Daniel Montoya, Miguel A Zavala, Miguel A Rodriguez, and Drew W Purves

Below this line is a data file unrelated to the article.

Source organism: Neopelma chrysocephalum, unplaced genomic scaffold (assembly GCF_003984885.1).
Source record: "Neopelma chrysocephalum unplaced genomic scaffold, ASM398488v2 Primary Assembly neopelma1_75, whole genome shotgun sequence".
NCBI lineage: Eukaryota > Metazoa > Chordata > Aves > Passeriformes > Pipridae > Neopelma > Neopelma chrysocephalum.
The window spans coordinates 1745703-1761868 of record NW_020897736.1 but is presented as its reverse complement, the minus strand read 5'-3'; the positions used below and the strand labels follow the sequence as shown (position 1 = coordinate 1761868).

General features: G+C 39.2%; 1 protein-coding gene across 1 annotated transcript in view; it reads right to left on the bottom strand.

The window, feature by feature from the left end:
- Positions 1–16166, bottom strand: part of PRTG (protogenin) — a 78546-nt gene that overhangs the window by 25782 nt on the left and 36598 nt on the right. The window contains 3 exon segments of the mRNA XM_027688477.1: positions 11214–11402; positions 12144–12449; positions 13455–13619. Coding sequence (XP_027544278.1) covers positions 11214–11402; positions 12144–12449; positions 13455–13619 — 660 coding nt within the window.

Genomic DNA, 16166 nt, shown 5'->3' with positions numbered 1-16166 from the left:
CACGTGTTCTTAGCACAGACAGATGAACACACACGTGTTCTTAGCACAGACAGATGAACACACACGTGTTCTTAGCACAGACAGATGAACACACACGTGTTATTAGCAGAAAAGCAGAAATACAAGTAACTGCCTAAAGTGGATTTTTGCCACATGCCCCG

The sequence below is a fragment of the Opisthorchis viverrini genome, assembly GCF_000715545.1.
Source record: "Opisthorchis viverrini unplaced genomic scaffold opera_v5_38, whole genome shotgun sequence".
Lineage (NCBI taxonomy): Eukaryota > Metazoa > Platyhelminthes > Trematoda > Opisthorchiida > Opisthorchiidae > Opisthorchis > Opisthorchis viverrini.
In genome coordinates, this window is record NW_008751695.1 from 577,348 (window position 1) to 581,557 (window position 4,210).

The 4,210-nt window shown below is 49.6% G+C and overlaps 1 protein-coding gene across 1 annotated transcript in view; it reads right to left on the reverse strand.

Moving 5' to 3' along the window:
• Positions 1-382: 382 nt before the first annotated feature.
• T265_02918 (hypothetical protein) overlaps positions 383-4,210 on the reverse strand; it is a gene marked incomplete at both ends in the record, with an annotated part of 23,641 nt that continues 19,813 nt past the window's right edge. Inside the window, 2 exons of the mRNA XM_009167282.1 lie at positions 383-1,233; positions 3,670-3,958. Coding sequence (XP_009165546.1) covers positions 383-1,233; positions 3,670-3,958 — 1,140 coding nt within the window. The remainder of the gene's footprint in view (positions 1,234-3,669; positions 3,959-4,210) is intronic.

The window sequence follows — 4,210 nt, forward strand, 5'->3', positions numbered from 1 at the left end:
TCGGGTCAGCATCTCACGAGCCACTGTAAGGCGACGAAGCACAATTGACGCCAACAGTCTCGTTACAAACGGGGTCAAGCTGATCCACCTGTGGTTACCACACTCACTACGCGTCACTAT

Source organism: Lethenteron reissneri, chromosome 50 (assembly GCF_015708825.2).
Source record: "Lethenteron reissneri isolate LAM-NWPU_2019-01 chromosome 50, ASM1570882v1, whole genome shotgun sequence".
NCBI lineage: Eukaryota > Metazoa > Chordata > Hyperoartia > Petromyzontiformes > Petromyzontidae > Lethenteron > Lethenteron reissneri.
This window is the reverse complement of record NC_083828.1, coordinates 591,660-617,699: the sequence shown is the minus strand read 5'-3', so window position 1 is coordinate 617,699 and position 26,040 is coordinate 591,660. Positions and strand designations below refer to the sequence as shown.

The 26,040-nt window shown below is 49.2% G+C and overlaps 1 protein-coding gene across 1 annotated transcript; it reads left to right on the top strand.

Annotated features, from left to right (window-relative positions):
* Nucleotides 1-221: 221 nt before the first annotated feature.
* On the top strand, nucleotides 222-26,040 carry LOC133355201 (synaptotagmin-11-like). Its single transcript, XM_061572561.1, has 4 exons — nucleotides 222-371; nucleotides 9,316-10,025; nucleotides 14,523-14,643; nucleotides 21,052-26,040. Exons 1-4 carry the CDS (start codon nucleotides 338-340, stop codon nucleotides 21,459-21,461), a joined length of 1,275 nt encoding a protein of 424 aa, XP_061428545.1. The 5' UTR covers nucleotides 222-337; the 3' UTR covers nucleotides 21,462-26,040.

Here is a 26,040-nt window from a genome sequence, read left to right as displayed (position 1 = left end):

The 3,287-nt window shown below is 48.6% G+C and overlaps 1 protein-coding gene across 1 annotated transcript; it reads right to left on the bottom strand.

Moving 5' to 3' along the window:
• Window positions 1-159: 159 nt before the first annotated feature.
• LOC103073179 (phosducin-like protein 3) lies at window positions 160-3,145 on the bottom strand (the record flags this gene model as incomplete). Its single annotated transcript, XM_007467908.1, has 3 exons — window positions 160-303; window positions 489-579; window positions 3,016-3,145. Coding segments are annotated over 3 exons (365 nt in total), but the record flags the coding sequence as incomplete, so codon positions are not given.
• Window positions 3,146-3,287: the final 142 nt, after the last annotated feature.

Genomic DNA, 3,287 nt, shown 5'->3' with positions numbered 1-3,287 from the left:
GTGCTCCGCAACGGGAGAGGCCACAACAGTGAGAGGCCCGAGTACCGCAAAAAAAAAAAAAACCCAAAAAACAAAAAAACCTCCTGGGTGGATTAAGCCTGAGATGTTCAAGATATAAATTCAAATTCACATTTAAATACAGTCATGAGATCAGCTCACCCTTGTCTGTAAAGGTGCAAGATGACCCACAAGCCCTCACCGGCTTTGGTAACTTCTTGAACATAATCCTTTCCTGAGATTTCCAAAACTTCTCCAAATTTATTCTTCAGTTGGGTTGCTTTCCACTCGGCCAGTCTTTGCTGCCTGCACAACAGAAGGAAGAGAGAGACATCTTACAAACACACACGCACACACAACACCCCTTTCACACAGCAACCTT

Studies suggest that populations of different species do not decline equally after habitat loss. However, empirical tests have been confined to fine spatiotemporal scales and have rarely included plants. Using data from 89,365 forest survey plots covering peninsular Spain, we explored, for each of 34 common tree species, the relationship between probability of occurrence and the local cover of remaining forest. Twenty-four species showed a significant negative response to forest loss, so that decreased forest cover had a negative effect on tree diversity, but the responses of individual species were highly variable. Animal-dispersed species were less vulnerable to forest loss, with six showing positive responses to decreased forest cover. The results imply that plant-animal interactions help prevent the collapse of forest communities that suffer habitat destruction.